If CES was any indication, 5G is supposed to change the world as we know it. And after all the noise we’ll no doubt hear next month at Mobile World Congress, even my 96-year-old mother-in-law will demand 5G on her phone. Before we look into how 5G might impact the world of consumer imaging, let’s first explore what it is and review the most discussed use cases in the consumer tech world at large.
In simple terms, 5G is a cellular communications protocol that uses higher radio frequencies and shorter wavelengths than 4G/LTE, enabling faster internet communication (high bandwidth, allowing for low latency) and supporting more devices in any given area (high density). How much faster? That’s up for debate and subject to hype, with estimates going as high as 100 times faster than 4G/LTE.
How will this impact our lives? First and foremost, 5G will further fuel the already proliferating Internet of Things. Every imaginable device (from smart ovens to smart toothbrushes to smart toilets) will be connected to the internet and communicate with the others, and we’ll be able to control them from anywhere in the world. You’re on your way home on a cold day? No problem, some smart solution will figure out when exactly you’ll arrive home given your driving speed and the traffic conditions, so that it can start heating your house at just the right time before your arrival.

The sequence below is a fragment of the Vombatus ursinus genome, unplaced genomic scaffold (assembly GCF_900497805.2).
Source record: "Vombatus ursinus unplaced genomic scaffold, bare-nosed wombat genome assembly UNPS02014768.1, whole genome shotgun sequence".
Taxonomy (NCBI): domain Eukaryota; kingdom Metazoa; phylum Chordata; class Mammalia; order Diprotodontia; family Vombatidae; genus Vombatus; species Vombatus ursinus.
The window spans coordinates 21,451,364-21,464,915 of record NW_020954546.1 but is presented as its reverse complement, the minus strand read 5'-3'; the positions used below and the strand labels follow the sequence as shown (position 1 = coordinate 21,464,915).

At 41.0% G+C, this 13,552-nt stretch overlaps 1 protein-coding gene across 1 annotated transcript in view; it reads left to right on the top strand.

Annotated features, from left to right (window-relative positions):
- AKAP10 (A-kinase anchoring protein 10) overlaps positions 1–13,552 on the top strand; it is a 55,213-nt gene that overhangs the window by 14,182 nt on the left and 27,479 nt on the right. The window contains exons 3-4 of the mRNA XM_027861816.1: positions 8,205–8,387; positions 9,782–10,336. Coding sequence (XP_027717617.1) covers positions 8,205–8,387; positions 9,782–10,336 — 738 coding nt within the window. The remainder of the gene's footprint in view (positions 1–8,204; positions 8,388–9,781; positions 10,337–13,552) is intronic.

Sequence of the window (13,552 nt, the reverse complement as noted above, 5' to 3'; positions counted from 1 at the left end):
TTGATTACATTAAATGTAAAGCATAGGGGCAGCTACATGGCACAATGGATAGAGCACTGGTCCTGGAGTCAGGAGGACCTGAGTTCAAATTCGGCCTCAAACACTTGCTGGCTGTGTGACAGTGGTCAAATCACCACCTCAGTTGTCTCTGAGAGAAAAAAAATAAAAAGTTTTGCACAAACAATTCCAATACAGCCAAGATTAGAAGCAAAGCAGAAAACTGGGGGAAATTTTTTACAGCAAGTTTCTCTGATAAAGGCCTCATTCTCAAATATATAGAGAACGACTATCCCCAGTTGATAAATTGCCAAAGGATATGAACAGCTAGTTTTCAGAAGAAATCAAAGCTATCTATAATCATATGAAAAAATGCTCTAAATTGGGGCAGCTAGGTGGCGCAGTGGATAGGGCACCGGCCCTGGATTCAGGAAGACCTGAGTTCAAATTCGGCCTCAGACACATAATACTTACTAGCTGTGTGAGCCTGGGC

And then there’s the self-driving car. With close to zero latency your car can communicate with other cars so that it can, for instance, speed through an intersection without slowing down.
Let’s switch gears to the world of consumer imaging. How might things change when your camera or phone could send or receive high-resolution files in a flash?
This is a topic we’ll plan to explore in greater depth at our next Visual 1st conference, October 3-4, but for now here are 5 examples to get the juices flowing, ranging from boring and utilitarian to crazy and outlandish:
- Upload raw photos or high-res video files to the cloud in a fraction of a second for server-based computation-intensive tasks (such as 360 stitching, batch image processing, high-res rendering) or for backup. You can do so from anywhere and in real time – no need to wait until you’re home and on your WiFi.
- Edit your videos or photos in a web-based app rather than an app you’d need to download. With web uploading time close to zero, why would you go through the extra steps of downloading and installing an app when you can edit your imagery on any of your devices with zero latency? (there’s a long list of arguments that developers might have regarding web vs. native apps, but that’s beyond the scope of this article).